After the desired part has been built, a testing and regulatory organizations such as the FDA or the FAA certify and validate the concept or part. Such regulatory bodies may provide input on slight modifications to parts that will increase safety or efficacy. Once any necessary modifications are made, the organization can mass produce the application themselves or seek partnership with a service provider – such as Incodema3D, Morf3D or Precision ADM – that are set up for serial AM production and have a proven track record and ability to fill the needs of the end user.

That’s quite a bit of expertise needed to build applications from start to finish. Most organizations don’t have the depth or breadth of resources it takes to master all of the expertise across the value chain. To attempt to do so without collaborating with the other players could present a significant risk of time, capital and other resources, as well as stunt competitiveness.

Imagine having the expertise of all of these players in one place, working on a single application for the end user – a true collaborative innovation center. This is one of the many topics the Additive Minds group of EOS is working on. Engineering teams would benefit immensely from pressure-testing their ideas and challenges with experts who specialize in specific parts of the process, coming to a conclusion for an application in the most efficient way. Ultimately, this benefits everyone – from those with an idea for an application to the customers who will use it and everybody in between.

Let’s come together to create these environments to bring the entire industry forward.

Pushing 3D Printing Over the Ledge, Industry TodayAuthor Bio:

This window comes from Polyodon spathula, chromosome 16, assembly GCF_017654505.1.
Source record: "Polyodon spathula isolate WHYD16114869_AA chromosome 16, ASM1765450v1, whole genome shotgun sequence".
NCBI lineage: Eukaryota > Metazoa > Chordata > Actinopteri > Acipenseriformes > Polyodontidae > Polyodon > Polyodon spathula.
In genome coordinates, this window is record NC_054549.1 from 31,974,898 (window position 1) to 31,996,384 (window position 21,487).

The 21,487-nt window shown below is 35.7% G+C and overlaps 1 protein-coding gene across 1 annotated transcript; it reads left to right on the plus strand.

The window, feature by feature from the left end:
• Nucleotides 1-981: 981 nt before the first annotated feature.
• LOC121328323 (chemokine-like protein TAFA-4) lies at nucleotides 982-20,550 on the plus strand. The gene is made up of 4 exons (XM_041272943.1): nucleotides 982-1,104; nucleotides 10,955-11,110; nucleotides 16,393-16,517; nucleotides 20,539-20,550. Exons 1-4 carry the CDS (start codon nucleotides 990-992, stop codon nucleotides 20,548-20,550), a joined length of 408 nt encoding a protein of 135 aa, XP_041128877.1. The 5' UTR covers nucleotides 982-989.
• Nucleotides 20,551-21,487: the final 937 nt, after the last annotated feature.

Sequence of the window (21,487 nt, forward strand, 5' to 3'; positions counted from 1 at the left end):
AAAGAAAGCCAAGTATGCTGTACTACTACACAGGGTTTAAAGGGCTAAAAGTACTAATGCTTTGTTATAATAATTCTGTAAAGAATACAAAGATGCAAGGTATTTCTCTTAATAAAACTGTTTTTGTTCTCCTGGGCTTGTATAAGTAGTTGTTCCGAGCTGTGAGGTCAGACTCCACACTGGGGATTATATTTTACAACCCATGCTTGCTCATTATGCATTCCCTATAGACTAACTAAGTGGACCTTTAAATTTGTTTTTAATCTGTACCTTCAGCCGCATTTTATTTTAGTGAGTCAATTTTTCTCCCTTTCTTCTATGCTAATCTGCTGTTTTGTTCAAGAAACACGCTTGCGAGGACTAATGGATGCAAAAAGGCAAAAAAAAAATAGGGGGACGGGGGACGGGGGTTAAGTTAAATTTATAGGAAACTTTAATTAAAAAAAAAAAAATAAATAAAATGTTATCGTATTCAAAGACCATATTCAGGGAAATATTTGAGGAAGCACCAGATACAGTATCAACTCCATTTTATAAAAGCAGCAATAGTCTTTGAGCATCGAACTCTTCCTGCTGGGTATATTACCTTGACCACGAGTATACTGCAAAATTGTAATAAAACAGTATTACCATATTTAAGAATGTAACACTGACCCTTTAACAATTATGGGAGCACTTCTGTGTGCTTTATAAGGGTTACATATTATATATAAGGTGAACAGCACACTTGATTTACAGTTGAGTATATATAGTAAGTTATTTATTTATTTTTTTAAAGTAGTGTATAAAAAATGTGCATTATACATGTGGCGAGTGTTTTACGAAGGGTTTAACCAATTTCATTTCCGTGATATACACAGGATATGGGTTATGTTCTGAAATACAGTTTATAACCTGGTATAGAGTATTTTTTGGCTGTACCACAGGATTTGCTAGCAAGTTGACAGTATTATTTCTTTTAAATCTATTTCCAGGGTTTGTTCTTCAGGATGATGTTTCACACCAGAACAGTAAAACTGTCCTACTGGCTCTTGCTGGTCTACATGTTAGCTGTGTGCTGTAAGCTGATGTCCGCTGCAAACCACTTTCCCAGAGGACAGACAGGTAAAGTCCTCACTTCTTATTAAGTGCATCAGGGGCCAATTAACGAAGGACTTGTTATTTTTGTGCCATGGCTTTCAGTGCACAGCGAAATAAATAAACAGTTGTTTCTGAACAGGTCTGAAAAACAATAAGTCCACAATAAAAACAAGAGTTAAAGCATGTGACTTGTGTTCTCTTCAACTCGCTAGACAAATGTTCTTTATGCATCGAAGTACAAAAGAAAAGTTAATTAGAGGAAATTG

Greg Hayes is a strategic technology development consultant with a background in high-end research and development, and a focus in materials science and engineering. Greg’s professional career began as a consulting materials scientist and technical program lead, working internationally in the health-tech, high-tech, and aerospace markets. Currently, Greg is director of consulting and applications of EOS North America, where he works to identify market needs and uses of Additive Manufacturing (AM) technology to develop products to fulfill those opportunities. Most recently as a program manager and director of new partnerships for AM at TNO, he concentrated on design and structure of research programs, acquisition of funding and partners, and general management. In 2016, he joined the JuntoHealth advisory board. Prior to that in 2014, Greg co-founded Complex Materials, a bespoke bioresorbable materials company with a focus on magnesium alloy stent tubing. Greg holds an ME degree from the University of Delaware; a Ph.D. in Materials Science from The Pennsylvania State University; and Start-up and Entrepreneurship certification from the Vlerick Business School in Belgium.


Previous articlePanel Built Mezzanine Transforms Maintenance Area
Next articleeCommerce Survival in the Amazon Age